Fantasy and science fiction for the most part. Although at the moment I'm reading through "the Flashman papers", which is more light hearted historical fiction. I also like some spiritual writers like Herman Hesse.

What do you enjoy the most about writing?

You mean apart from the rejection letters and low pay? Well I like that it lets me explore my own head. Like I was saying in the previous question, I'm inspired by big questions. Sometimes, with writing, you can come close to big answers.

Kev's response: Glad you enjoy those. Only a tiny (and rare) few of us "make it big."

Is there any part of writing that you don't enjoy?

I write a fair amount of short stories and articles as well as novels and with all of them the worst part has to be the waiting for a response. Sometimes magazines and publishers are talking about waiting over a year before they're going to get back to you. I don't mind getting rejected, but the waiting can be horrible.

Kev's response: This is a huge reason behind my being a fan of self-publishing. I loathe long waits.

Can you tell me something odd about yourself?

There are many odd things. But the first thing that I thought of was that I sometimes like to go to the arcade and play on the dancing machines. You know the one that has the squares you have to step on?

Kev's response: Yes, I believe we have pictures of you doing this on this web site here...

Do you write one story at a time, or do you have several novels in the works at one time?

I was working on the one at a time idea, especially since I have a full time job, but I'm starting to open up to the idea of working on more than one at a time. It would be nice to write in different genres depending on my mood.

Are you for, or against, evil plots to take over the world? (Not saying I'm doing that, but thought I'd ask, just in case....)

I think the world is in a bit of a mess as it stands. So would an evil plot to take it over not really be on the side of good even if it strayed over the line from time to time?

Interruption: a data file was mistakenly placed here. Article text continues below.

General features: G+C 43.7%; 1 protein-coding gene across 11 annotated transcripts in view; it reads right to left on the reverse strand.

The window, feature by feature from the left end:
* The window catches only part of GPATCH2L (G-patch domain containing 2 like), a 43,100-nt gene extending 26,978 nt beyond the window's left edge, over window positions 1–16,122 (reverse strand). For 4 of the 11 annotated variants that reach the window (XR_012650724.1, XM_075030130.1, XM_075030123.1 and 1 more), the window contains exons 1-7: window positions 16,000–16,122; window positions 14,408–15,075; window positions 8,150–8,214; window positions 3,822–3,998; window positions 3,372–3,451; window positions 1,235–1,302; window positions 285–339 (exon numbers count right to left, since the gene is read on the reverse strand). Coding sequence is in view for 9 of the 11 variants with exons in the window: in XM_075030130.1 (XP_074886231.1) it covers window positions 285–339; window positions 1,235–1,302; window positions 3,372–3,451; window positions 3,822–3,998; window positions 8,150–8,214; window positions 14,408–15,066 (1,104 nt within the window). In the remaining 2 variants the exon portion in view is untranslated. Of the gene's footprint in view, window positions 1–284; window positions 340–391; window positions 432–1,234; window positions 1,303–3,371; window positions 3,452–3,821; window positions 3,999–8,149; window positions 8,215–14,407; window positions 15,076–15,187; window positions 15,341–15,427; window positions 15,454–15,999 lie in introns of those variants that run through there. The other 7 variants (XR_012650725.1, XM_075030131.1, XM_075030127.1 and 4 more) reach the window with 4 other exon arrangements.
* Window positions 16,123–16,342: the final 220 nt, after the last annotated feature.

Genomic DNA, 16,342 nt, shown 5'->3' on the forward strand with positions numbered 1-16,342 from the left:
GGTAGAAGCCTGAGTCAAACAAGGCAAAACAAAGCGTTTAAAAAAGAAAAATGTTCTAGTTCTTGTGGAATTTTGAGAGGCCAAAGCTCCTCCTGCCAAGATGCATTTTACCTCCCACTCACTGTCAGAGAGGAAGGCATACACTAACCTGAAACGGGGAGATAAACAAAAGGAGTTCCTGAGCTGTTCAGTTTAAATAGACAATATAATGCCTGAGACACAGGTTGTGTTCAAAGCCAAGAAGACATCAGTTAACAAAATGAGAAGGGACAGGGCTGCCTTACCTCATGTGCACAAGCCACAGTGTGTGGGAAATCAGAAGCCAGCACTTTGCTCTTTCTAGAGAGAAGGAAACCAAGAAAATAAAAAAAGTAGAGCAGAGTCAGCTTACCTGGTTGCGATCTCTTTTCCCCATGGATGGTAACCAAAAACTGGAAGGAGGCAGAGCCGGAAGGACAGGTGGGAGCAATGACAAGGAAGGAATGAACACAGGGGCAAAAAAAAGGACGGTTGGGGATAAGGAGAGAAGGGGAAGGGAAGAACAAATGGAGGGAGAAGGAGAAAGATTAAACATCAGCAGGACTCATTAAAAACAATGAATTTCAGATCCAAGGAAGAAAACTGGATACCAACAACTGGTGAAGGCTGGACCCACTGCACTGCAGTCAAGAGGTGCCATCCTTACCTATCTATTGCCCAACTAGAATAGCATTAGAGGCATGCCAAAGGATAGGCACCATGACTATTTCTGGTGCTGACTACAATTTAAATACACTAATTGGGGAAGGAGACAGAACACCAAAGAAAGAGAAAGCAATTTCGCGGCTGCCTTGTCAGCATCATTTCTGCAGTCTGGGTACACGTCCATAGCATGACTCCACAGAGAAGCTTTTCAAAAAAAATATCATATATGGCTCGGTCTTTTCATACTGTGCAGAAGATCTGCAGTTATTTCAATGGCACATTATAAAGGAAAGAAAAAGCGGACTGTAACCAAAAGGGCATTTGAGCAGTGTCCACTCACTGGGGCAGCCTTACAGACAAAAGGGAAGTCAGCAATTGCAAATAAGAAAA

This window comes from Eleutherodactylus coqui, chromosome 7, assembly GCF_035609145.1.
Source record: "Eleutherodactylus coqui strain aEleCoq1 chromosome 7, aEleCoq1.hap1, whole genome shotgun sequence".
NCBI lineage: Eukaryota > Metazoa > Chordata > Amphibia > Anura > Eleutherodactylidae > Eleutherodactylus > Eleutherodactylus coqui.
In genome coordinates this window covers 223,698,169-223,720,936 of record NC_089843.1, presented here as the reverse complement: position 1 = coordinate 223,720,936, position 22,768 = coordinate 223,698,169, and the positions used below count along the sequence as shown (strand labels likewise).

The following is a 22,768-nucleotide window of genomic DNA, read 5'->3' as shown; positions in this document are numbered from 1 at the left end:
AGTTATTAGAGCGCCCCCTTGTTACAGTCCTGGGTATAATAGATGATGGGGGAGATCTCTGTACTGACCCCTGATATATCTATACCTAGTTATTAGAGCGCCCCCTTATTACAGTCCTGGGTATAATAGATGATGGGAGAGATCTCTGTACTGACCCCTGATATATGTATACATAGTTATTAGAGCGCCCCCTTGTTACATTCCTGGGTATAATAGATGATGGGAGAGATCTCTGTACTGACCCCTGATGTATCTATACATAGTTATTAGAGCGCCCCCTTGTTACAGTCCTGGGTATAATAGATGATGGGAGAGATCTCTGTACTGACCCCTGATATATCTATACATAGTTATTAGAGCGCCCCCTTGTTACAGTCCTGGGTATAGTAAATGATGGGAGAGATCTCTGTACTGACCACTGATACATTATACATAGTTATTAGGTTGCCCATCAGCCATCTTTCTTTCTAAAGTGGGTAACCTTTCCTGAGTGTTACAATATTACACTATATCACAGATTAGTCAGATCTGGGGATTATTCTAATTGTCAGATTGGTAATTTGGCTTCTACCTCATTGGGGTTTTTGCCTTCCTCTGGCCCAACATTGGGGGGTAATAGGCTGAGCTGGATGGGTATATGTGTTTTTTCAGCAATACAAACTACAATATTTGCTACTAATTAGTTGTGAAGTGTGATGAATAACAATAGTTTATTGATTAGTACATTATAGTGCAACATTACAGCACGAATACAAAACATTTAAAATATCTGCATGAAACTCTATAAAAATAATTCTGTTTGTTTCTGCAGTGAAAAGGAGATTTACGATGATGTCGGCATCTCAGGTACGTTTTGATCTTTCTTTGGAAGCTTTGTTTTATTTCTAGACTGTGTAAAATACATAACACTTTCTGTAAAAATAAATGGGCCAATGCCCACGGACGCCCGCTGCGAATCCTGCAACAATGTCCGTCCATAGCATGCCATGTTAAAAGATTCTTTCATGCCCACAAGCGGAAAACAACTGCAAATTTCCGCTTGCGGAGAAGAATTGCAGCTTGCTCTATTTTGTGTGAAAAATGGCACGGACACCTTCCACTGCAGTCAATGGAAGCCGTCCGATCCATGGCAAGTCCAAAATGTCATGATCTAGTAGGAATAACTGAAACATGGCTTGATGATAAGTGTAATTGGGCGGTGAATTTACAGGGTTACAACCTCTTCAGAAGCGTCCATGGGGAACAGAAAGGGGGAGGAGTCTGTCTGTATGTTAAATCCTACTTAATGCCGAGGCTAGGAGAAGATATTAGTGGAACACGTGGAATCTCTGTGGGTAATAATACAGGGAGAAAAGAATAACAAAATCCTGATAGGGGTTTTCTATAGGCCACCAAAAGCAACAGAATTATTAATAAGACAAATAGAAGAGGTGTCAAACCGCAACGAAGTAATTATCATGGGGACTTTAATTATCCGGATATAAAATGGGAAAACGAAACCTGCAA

Kev's response: Well, if it were a good evil plot it might...

Where do you see the future as far as paper books versus digital e-books?

I like reading paper books, but I'm pretty much converted to using e-book. I live in Indonesia where it's not that easy to get English books, so downloading them really helps. Moreover, I like to travel so being able to carry a dozen books without breaking my back is a big help. As a writer though, I still want all my books on paperback. There's something nice about being able to touch them.

What are your current projects?

My new novel "Bardo," is coming out in the next few weeks. It's a young adult fantasy based around the book of the dead. It was quite a fun book to write and was pretty light hearted compared to "Paradigms" my first book, which was much more dark and serious.

Do you have any online sites where readers can find out more about you (and your books)?!/profile.php?id=1343747780
-- Paradigms - A spiritual fantasy set in post apocalyptic Scotland
“The post-apocalyptic world that McKenna creates is fascinating and offers an opportunity to challenge our current social and cultural expectations on gender, power, and happiness” - ShambhalaSun Magazine
2012 EPIC awards Finalist.
Available now on Amazon in paperback and ebook:

Kev's response: Chris, thanks for joining me, and I wish you the best with Bardo, and your future Sci-Fi/Fantasy work!